Fourth chemotherapy cycle complete

I had my fourth chemotherapy cycle (one infusion of Rituximab, followed by 4 infusions of high-dose Cytarabine 12 hours apart) as an in-patient at the end of last week. This time I was in a bay with four other patients rather than in a side room, so it felt rather less isolating than cycle 2.

I was fortunate to end up with a window view. It might not look much (I suppose it isn’t, really), but the birds landing in front of it (mainly pigeons) kept me entertained.

The view from my hospital bed

The view from my hospital bed

The first four infusions of this cycle were straightforward. It’s sometimes been a struggle for nurses to get a cannula into me (my veins are deceptive) but this time it was a painless, first time experience. Just before I thought I was about to have my final infusion (Friday lunchtime) I took this photograph and announced to the world that I was nearly finished. I really shouldn’t have boasted – as a few minutes later I found out that my cannula had become slightly dislodged overnight, so a new one was going to be required.

The selfie king!

The selfie king – still with great eyebrows!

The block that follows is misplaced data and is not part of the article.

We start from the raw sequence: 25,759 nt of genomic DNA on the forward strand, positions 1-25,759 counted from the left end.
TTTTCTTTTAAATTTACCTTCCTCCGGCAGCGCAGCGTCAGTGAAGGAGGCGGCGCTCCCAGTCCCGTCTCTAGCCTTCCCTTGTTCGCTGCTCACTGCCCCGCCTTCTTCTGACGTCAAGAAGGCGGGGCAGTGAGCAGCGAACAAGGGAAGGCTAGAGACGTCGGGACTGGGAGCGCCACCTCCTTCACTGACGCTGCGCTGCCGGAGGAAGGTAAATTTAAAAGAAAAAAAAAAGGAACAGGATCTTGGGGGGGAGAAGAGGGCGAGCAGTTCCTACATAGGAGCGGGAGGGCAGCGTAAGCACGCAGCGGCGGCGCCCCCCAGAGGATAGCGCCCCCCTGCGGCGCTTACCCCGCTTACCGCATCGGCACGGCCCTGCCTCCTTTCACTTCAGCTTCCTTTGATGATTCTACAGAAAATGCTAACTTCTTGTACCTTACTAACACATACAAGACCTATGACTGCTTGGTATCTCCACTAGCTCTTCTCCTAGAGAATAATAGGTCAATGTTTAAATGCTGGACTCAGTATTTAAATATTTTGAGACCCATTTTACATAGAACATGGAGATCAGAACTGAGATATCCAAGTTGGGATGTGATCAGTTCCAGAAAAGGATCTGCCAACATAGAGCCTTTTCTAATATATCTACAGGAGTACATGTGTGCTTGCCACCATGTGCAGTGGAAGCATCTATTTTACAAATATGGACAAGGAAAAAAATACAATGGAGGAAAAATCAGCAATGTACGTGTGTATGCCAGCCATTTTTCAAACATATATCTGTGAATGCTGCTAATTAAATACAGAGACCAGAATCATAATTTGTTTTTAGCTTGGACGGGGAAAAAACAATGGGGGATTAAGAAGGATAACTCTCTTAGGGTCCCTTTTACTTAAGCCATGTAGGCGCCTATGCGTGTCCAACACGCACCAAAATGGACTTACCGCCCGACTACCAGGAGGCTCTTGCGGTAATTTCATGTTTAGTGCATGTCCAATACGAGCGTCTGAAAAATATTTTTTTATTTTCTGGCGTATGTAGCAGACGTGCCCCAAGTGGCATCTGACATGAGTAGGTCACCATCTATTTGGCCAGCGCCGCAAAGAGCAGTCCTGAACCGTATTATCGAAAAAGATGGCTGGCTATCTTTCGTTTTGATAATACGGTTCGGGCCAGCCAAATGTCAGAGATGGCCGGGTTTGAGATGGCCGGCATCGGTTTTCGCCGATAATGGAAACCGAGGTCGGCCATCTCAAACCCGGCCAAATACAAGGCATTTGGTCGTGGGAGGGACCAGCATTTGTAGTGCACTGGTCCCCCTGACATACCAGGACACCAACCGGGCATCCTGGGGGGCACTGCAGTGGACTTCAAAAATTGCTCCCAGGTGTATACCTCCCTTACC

Despite the valiant efforts of no less than four members of staff, putting another cannula into me proved unsuccessful. At this point, the decision was made to give a picc line instead. I was always going to need one for the stem cell transplant later on in the year, so this incident just brought it forward a few weeks. Having the picc line delayed treatment by a few hours, as it involves putting a fine flexible tube into a vein in the arm under local anaesthetic followed by a chest x-ray to make sure that it was in the right place. Mine needed a bit of adjustment, so a second x-ray was required to double-check.

My picc line is 42 cm long and terminates somewhere below my neck, above my chest. The whole process was painless and the good news is that I will need no more cannulas during treatment. It also makes taking blood samples much simpler, as it can be used for those too. No more needles! Hurrah! The downside is that I need it flushed and the dressing changed on it every week. A district nurse will be visitng to do this for me.

I’m feeling much better at this point in time than the equivalent after either cycle 2 or 3, but I am extremely tired. I’m hoping that a few days of good sleep will help. But feeling tired is much better than not feeling like eating or drinking as I did after cycle 3. I’m hopeful that I may be able to enjoy some of the better weather that’s been forecast here for the next couple of weeks as a consequence. I have a little yellow friend sitting in the garage who’s desparate for another run out soon …

Is it playtime yet?

Is it playtime yet?

Your thoughts?

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